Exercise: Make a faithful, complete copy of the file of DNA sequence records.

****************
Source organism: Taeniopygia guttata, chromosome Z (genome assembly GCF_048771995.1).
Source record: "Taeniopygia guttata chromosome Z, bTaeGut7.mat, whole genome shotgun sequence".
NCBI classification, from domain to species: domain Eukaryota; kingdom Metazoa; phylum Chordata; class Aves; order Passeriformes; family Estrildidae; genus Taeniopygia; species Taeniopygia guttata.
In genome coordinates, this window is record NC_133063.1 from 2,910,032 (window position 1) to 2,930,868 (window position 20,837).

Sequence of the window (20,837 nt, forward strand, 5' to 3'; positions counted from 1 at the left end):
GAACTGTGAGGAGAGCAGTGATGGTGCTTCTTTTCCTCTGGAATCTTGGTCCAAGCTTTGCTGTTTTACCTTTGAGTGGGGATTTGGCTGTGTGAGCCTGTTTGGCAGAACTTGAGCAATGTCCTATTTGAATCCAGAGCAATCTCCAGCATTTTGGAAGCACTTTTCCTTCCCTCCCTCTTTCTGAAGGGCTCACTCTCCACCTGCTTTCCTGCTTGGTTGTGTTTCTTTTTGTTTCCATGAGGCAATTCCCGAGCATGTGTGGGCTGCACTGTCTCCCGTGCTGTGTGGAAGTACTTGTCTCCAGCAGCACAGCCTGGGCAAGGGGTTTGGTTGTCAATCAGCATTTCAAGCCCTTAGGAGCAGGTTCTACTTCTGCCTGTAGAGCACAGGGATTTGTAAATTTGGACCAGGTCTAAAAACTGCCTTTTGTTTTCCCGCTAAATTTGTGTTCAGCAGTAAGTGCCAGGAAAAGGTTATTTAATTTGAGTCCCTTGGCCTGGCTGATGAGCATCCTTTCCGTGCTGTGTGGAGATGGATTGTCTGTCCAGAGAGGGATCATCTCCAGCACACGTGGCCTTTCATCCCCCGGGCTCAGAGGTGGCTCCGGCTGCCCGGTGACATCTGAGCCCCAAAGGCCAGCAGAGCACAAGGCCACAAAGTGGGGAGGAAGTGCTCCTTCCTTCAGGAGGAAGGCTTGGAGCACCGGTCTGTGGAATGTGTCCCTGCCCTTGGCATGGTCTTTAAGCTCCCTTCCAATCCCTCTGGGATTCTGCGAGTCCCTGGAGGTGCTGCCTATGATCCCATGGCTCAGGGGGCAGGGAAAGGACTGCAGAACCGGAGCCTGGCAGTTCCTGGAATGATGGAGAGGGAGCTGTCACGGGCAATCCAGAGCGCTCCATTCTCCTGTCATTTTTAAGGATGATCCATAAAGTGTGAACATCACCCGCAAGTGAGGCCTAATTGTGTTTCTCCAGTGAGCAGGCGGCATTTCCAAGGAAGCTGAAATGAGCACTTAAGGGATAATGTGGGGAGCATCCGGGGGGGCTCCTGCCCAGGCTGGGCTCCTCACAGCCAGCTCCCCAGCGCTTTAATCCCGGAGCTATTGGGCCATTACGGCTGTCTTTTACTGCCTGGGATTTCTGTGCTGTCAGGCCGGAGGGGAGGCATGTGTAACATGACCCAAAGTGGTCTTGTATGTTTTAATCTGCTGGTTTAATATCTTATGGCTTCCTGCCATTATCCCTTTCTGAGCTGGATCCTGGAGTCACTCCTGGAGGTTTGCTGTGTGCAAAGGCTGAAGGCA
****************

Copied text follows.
Source organism: Taeniopygia guttata, chromosome Z (genome assembly GCF_048771995.1).
Source record: "Taeniopygia guttata chromosome Z, bTaeGut7.mat, whole genome shotgun sequence".
NCBI classification, from domain to species: domain Eukaryota; kingdom Metazoa; phylum Chordata; class Aves; order Passeriformes; family Estrildidae; genus Taeniopygia; species Taeniopygia guttata.
In genome coordinates, this window is record NC_133063.1 from 2,910,032 (window position 1) to 2,930,868 (window position 20,837).

Sequence of the window (20,837 nt, forward strand, 5' to 3'; positions counted from 1 at the left end):
GAACTGTGAGGAGAGCAGTGATGGTGCTTCTTTTCCTCTGGAATCTTGGTCCAAGCTTTGCTGTTTTACCTTTGAGTGGGGATTTGGCTGTGTGAGCCTGTTTGGCAGAACTTGAGCAATGTCCTATTTGAATCCAGAGCAATCTCCAGCATTTTGGAAGCACTTTTCCTTCCCTCCCTCTTTCTGAAGGGCTCACTCTCCACCTGCTTTCCTGCTTGGTTGTGTTTCTTTTTGTTTCCATGAGGCAATTCCCGAGCATGTGTGGGCTGCACTGTCTCCCGTGCTGTGTGGAAGTACTTGTCTCCAGCAGCACAGCCTGGGCAAGGGGTTTGGTTGTCAATCAGCATTTCAAGCCCTTAGGAGCAGGTTCTACTTCTGCCTGTAGAGCACAGGGATTTGTAAATTTGGACCAGGTCTAAAAACTGCCTTTTGTTTTCCCGCTAAATTTGTGTTCAGCAGTAAGTGCCAGGAAAAGGTTATTTAATTTGAGTCCCTTGGCCTGGCTGATGAGCATCCTTTCCGTGCTGTGTGGAGATGGATTGTCTGTCCAGAGAGGGATCATCTCCAGCACACGTGGCCTTTCATCCCCCGGGCTCAGAGGTGGCTCCGGCTGCCCGGTGACATCTGAGCCCCAAAGGCCAGCAGAGCACAAGGCCACAAAGTGGGGAGGAAGTGCTCCTTCCTTCAGGAGGAAGGCTTGGAGCACCGGTCTGTGGAATGTGTCCCTGCCCTTGGCATGGTCTTTAAGCTCCCTTCCAATCCCTCTGGGATTCTGCGAGTCCCTGGAGGTGCTGCCTATGATCCCATGGCTCAGGGGGCAGGGAAAGGACTGCAGAACCGGAGCCTGGCAGTTCCTGGAATGATGGAGAGGGAGCTGTCACGGGCAATCCAGAGCGCTCCATTCTCCTGTCATTTTTAAGGATGATCCATAAAGTGTGAACATCACCCGCAAGTGAGGCCTAATTGTGTTTCTCCAGTGAGCAGGCGGCATTTCCAAGGAAGCTGAAATGAGCACTTAAGGGATAATGTGGGGAGCATCCGGGGGGGCTCCTGCCCAGGCTGGGCTCCTCACAGCCAGCTCCCCAGCGCTTTAATCCCGGAGCTATTGGGCCATTACGGCTGTCTTTTACTGCCTGGGATTTCTGTGCTGTCAGGCCGGAGGGGAGGCATGTGTAACATGACCCAAAGTGGTCTTGTATGTTTTAATCTGCTGGTTTAATATCTTATGGCTTCCTGCCATTATCCCTTTCTGAGCTGGATCCTGGAGTCACTCCTGGAGGTTTGCTGTGTGCAAAGGCTGAAGGCA